NEW YORK (Reuters) – A high-profile 2013 study at concludet at differnt kinds o’happiness air associatid wit dramaticallee differnt patterns o’gene activitee is fatallee flawet, accerdyun’ ta un analeesis publishet un Mundie which tore into its target wit langwage rarelee see n’ science journals.

T’ new pap’r, publishet like t’furst n’ Proceedings o’t’ Nashshunal Academy o’Sciences, slams t’reseerch fer “dubiyus analeeses” an’ “erroneyus methodology” an’ sez it “conjuret nonaxistent effecks out o’thin air.”

N’ t’2013 study, reseerchers had adults anser a 14-item questyunnaire meent ta sort ‘um into acoupla groups: innerested n’ hedonic well-bein (fun an’ selfish pleshur) er eudaimonic well-bein (leedyun’ a meeningfil life).

We will add all other relevant links as they come along.

Gene expression study shows those enjoying subtle humor are healthier than those who do not

Here is a riddle for our readers. Let us say you open the newspaper and read about the latest and greatest new study.

“Gene expression Study shows those enjoying subtle humor are healthier than those who do not”

“Gene expression Study shows Republican-type people are smarter than Democrat-type people”

“Gene expression study in mice shows babies receiving proper parental care are less prone to develop psychological problems later in life”

How do you figure out whether the ‘study’ is properly conducted?

Four act play

You go to the original paper being cited in that report and find that it followed a ‘four-act play’.


Act A. questionnaire or phenotypic observations

In the first act, a number of questions are given to about 50-60 people. The fifty people are classified into two groups based on the answers of those questions.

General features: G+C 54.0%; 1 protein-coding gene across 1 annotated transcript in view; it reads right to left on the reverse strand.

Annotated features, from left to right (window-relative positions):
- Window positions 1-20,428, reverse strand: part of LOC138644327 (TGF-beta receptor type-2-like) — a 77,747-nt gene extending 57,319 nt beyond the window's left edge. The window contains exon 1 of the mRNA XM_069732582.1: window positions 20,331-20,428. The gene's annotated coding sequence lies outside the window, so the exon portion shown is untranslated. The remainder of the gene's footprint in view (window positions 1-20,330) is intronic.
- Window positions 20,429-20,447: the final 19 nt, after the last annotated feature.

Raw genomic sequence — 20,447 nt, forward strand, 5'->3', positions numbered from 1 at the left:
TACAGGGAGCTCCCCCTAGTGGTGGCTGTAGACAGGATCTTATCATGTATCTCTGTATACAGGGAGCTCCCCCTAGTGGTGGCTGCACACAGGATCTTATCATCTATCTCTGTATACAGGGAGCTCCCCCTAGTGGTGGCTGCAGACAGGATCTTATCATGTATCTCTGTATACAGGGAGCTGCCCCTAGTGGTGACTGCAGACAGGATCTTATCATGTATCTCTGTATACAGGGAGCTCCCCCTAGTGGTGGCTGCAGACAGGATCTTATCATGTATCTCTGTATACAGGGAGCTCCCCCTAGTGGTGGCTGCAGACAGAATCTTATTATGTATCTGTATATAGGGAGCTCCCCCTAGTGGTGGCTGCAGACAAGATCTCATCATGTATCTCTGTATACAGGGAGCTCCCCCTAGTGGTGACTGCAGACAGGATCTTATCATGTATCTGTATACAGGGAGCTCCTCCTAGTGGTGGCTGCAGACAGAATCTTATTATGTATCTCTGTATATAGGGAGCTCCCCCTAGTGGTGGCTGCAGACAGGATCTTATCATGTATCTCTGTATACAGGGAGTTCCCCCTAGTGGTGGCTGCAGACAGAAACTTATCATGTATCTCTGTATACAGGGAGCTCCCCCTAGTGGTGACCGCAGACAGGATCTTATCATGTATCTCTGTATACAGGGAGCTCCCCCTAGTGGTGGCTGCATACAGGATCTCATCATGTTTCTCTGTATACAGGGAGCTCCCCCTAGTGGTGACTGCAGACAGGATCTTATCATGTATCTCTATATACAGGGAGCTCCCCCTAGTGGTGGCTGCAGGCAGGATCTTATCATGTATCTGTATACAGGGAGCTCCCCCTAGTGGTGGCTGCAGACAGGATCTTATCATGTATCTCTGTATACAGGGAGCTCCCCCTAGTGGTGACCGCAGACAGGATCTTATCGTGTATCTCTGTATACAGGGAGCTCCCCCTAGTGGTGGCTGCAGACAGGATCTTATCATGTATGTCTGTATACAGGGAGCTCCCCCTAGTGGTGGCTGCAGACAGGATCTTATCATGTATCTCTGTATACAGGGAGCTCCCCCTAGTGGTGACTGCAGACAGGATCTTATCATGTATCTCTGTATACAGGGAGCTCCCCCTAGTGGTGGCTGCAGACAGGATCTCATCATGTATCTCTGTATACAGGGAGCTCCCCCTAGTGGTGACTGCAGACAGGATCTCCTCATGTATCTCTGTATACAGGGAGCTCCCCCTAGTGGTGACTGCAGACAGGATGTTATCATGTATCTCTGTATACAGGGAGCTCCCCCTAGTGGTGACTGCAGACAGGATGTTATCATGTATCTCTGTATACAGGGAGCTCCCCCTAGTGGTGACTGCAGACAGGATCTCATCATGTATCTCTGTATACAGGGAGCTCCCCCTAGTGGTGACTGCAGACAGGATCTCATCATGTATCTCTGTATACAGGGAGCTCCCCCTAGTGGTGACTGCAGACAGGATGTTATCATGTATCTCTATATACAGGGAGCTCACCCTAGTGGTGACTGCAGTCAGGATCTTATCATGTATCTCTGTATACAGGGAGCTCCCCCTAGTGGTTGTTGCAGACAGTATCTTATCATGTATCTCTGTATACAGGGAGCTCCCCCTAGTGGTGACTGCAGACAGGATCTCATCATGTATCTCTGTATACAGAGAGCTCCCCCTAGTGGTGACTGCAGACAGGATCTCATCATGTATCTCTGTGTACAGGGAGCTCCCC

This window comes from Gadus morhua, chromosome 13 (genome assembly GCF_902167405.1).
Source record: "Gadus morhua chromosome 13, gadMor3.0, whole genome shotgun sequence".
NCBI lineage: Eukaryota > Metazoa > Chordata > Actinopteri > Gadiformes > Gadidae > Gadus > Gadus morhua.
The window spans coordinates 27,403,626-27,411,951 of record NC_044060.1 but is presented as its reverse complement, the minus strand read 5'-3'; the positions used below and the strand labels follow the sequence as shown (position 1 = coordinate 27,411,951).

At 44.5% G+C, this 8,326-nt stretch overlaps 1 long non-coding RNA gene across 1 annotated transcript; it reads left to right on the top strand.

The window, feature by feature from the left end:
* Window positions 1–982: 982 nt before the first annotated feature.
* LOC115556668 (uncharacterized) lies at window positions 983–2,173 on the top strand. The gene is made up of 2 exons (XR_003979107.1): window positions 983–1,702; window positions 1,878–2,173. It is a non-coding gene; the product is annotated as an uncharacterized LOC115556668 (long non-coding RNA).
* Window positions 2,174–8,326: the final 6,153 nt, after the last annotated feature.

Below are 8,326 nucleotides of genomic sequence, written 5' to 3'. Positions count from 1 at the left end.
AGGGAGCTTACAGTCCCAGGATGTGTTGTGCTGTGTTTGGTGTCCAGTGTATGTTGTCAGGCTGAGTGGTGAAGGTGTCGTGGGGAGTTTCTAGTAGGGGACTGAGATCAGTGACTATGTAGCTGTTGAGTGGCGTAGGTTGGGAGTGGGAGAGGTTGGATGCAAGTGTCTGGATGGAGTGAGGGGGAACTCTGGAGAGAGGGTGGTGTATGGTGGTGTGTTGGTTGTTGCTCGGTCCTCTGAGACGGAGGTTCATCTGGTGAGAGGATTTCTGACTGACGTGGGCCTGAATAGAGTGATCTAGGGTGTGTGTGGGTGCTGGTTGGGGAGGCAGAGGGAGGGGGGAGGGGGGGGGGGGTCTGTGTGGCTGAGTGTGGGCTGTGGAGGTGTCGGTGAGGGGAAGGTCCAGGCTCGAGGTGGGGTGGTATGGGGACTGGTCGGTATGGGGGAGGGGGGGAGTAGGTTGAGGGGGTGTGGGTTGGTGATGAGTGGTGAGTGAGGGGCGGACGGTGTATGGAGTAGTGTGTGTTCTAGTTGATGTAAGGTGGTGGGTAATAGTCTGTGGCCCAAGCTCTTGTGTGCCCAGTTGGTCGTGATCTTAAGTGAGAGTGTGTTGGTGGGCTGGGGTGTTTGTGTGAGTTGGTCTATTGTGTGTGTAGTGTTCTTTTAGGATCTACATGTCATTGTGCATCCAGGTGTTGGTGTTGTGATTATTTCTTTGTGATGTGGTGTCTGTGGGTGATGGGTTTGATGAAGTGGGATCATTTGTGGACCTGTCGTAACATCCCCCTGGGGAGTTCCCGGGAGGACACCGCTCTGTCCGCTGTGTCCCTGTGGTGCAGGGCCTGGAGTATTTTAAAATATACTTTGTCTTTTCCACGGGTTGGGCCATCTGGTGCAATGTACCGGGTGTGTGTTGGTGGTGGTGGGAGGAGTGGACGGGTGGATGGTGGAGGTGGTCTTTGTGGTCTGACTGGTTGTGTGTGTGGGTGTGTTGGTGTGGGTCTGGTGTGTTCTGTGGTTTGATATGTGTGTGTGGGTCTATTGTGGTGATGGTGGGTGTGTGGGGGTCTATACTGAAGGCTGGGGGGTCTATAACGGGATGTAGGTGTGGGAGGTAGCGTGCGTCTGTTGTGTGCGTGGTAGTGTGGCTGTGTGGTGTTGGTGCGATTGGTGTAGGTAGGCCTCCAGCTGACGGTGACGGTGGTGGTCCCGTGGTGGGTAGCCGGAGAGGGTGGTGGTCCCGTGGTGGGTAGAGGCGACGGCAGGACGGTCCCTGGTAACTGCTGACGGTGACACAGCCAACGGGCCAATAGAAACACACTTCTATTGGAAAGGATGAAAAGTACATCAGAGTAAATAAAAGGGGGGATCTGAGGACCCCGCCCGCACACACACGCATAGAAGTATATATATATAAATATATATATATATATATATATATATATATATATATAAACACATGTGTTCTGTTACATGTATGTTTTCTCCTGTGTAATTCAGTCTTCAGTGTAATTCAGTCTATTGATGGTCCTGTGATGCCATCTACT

“Do you drink tea?” Yes means you enjoy subtle humor.

“Do you follow Kim Kardashian in twitter?” Yes means you cannot enjoy subtle humor.

“Do you have a gun?” – Yes means you are a ‘republican-type’ person.

The classification can also be done using phenotypic observations. By now it is well established that mice cannot fill up questionnaire. So, a grad student is sent to the cage five times a day to check whether the mother is taking proper care of its babies.

Act B. gene expression data collected and analyzed according to clusters

The second act is data-intensive. The researchers collect, let’s say, blood samples from those 50 people and perform gene expression measurements through one of the high-throughput technologies. Those data get heavily churned and massaged through procedures that remind one of making butter from milk, except that in case of gene expression data, the ultimate product is ‘genes with p<0.05'.

Act C. Focus on three or four over/under-expressed genes identified by gene expression study

Next, a handful of ‘relevant genes’ are pulled out from the list of genes with p<0.05 and further analyzed. This part depends on the imagination of the researcher. Maybe he checks the 5' region for all those genes and finds a common motif. Voila !!

Act D. Publication in a highly visible peer-reviewed journal and press-release

It is not difficult to fool the editors and reviewers of highly visible journals given one follows proper procedure (as listed above). After all, who is really going into tons and tons of data and check all assumptions in the analysis?

Media loves to report breathlessly about any unusual human-related finding and that is how you happened to see the ‘new study’ in the first place.

Is it important to debunk bad studies?

One challenge in detecting bad studies is that the four steps are often similar to excellent legitimate studies. Therefore, some readers of bad papers tend to assume that anyone following the above four steps is reporting an outstanding discovery, but is that always so?

The bigger challenge is that the experts in various fields are busy with their own lives, and are not interested in reanalyzing data from someone else’s paper. The rewards tend to be very low. We asked a few researchers working on basic science, whether they would be interested in taking time to re-evaluate one of these studies. Often the response was that it was not important to do so, because ‘bad science would eventually get rejected’, when others could not replicate the observations. Yes, maybe in hundred years, but here is how things work out in real life until then.